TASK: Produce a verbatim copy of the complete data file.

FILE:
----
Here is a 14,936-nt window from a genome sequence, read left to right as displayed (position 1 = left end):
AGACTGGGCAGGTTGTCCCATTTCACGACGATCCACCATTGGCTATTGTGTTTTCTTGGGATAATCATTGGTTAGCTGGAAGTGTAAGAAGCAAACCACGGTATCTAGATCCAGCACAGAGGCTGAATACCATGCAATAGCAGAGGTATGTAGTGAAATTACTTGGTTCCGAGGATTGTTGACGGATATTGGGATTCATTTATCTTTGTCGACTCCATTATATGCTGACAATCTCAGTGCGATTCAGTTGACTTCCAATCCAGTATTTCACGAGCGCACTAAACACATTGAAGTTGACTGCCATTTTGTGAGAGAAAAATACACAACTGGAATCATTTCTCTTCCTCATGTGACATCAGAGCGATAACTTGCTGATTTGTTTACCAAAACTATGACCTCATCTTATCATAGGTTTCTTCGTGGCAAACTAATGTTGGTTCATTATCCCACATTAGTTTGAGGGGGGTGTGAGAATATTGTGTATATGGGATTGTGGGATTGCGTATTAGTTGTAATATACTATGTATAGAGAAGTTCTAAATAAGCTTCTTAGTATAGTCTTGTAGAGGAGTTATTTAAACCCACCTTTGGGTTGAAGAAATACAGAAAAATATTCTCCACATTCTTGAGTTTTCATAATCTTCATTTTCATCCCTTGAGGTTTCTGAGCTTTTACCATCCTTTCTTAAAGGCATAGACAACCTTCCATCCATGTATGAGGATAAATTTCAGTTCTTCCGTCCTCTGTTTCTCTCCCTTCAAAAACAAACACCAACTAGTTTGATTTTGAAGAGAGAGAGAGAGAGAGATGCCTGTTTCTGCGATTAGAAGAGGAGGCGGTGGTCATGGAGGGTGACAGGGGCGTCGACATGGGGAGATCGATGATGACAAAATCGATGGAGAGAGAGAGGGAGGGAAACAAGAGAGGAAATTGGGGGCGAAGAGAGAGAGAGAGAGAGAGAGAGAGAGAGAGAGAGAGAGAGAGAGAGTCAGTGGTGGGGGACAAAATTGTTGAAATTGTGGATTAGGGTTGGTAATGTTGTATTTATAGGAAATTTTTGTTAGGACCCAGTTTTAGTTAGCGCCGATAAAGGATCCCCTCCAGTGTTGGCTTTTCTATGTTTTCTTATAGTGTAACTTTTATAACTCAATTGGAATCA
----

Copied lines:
Here is a 14,936-nt window from a genome sequence, read left to right as displayed (position 1 = left end):
AGACTGGGCAGGTTGTCCCATTTCACGACGATCCACCATTGGCTATTGTGTTTTCTTGGGATAATCATTGGTTAGCTGGAAGTGTAAGAAGCAAACCACGGTATCTAGATCCAGCACAGAGGCTGAATACCATGCAATAGCAGAGGTATGTAGTGAAATTACTTGGTTCCGAGGATTGTTGACGGATATTGGGATTCATTTATCTTTGTCGACTCCATTATATGCTGACAATCTCAGTGCGATTCAGTTGACTTCCAATCCAGTATTTCACGAGCGCACTAAACACATTGAAGTTGACTGCCATTTTGTGAGAGAAAAATACACAACTGGAATCATTTCTCTTCCTCATGTGACATCAGAGCGATAACTTGCTGATTTGTTTACCAAAACTATGACCTCATCTTATCATAGGTTTCTTCGTGGCAAACTAATGTTGGTTCATTATCCCACATTAGTTTGAGGGGGGTGTGAGAATATTGTGTATATGGGATTGTGGGATTGCGTATTAGTTGTAATATACTATGTATAGAGAAGTTCTAAATAAGCTTCTTAGTATAGTCTTGTAGAGGAGTTATTTAAACCCACCTTTGGGTTGAAGAAATACAGAAAAATATTCTCCACATTCTTGAGTTTTCATAATCTTCATTTTCATCCCTTGAGGTTTCTGAGCTTTTACCATCCTTTCTTAAAGGCATAGACAACCTTCCATCCATGTATGAGGATAAATTTCAGTTCTTCCGTCCTCTGTTTCTCTCCCTTCAAAAACAAACACCAACTAGTTTGATTTTGAAGAGAGAGAGAGAGAGAGATGCCTGTTTCTGCGATTAGAAGAGGAGGCGGTGGTCATGGAGGGTGACAGGGGCGTCGACATGGGGAGATCGATGATGACAAAATCGATGGAGAGAGAGAGGGAGGGAAACAAGAGAGGAAATTGGGGGCGAAGAGAGAGAGAGAGAGAGAGAGAGAGAGAGAGAGAGAGAGAGAGAGAGTCAGTGGTGGGGGACAAAATTGTTGAAATTGTGGATTAGGGTTGGTAATGTTGTATTTATAGGAAATTTTTGTTAGGACCCAGTTTTAGTTAGCGCCGATAAAGGATCCCCTCCAGTGTTGGCTTTTCTATGTTTTCTTATAGTGTAACTTTTATAACTCAATTGGAATCA